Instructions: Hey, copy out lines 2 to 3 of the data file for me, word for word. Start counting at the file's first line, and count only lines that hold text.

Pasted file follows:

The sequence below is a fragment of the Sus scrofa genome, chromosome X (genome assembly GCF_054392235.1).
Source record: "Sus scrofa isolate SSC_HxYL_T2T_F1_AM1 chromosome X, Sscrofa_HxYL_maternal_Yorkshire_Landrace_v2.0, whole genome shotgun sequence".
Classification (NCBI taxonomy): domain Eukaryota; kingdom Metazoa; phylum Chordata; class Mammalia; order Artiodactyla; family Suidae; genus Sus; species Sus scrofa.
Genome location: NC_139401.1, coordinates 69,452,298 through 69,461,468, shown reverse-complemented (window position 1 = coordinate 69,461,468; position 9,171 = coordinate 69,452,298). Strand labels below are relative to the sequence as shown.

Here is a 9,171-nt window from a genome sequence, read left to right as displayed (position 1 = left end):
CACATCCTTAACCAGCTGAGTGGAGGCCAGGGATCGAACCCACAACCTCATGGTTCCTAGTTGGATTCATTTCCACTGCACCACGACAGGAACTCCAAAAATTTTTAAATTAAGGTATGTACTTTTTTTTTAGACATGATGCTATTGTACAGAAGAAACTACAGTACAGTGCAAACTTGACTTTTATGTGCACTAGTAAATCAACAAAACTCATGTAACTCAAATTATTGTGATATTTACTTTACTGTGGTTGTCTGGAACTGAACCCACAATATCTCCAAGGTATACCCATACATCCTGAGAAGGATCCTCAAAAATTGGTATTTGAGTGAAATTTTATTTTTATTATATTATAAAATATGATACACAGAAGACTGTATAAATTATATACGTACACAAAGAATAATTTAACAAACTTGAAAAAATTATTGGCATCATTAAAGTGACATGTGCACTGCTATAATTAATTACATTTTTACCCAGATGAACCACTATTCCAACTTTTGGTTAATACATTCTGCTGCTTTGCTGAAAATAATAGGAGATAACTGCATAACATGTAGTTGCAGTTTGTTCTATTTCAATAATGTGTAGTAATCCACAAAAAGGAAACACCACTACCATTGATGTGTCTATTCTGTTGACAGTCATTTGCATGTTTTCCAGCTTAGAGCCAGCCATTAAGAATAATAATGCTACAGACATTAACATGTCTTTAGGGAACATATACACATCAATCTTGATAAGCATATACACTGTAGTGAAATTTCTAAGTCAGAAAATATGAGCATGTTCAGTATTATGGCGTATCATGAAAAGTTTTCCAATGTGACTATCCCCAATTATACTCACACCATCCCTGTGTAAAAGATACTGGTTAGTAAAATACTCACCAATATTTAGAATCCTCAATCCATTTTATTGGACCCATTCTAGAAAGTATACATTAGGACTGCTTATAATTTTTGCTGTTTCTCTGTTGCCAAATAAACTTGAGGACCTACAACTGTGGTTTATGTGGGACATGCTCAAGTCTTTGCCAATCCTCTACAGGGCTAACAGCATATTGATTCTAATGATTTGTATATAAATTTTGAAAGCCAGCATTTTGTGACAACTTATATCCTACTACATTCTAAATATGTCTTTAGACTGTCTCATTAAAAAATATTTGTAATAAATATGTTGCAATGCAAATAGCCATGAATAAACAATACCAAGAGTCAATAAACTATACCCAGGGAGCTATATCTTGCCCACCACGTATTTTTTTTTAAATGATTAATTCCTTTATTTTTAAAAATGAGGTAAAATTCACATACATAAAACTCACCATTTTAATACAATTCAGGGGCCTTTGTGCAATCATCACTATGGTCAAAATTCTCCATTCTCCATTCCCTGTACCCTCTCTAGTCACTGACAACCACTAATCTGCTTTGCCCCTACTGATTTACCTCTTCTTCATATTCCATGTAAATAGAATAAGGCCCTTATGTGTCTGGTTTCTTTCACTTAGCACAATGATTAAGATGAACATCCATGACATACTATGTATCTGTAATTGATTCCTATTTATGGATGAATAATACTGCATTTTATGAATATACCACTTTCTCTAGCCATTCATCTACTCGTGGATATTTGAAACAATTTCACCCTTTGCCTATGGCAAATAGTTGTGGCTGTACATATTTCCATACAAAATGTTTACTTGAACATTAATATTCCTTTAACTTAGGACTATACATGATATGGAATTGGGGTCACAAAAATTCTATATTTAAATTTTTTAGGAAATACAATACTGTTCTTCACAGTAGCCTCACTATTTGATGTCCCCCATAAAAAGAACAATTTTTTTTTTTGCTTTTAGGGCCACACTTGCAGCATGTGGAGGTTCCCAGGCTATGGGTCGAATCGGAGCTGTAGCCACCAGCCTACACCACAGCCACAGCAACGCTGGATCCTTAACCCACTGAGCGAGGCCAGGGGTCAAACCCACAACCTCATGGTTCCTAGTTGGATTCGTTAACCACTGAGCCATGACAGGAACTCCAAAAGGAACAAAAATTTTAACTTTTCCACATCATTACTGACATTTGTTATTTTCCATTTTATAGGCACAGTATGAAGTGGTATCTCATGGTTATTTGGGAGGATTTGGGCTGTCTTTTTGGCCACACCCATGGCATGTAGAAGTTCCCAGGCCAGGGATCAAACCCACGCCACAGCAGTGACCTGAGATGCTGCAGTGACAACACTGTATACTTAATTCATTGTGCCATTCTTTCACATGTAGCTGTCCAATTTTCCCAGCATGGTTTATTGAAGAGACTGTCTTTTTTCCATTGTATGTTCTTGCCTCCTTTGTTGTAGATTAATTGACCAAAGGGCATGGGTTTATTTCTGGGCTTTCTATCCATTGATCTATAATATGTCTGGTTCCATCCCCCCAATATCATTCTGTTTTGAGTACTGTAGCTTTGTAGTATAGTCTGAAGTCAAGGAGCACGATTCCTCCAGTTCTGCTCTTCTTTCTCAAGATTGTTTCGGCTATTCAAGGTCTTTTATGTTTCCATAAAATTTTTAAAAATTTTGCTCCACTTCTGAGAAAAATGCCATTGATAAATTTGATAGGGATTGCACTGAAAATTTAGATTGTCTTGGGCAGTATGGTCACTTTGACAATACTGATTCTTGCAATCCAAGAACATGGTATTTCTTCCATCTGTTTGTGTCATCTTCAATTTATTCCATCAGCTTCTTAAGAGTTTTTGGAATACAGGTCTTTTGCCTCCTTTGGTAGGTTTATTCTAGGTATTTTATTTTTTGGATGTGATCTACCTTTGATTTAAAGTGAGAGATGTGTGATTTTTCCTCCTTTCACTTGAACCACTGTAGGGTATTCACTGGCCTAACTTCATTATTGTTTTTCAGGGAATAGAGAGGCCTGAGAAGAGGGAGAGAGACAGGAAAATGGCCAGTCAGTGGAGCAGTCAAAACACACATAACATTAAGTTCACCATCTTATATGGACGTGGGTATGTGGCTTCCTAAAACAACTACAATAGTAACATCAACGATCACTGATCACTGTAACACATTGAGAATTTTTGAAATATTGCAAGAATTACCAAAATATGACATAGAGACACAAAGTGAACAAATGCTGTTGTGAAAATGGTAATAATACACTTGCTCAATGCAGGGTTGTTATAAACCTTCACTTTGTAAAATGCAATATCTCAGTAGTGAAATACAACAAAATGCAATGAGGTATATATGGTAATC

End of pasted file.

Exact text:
Source record: "Sus scrofa isolate SSC_HxYL_T2T_F1_AM1 chromosome X, Sscrofa_HxYL_maternal_Yorkshire_Landrace_v2.0, whole genome shotgun sequence".
Classification (NCBI taxonomy): domain Eukaryota; kingdom Metazoa; phylum Chordata; class Mammalia; order Artiodactyla; family Suidae; genus Sus; species Sus scrofa.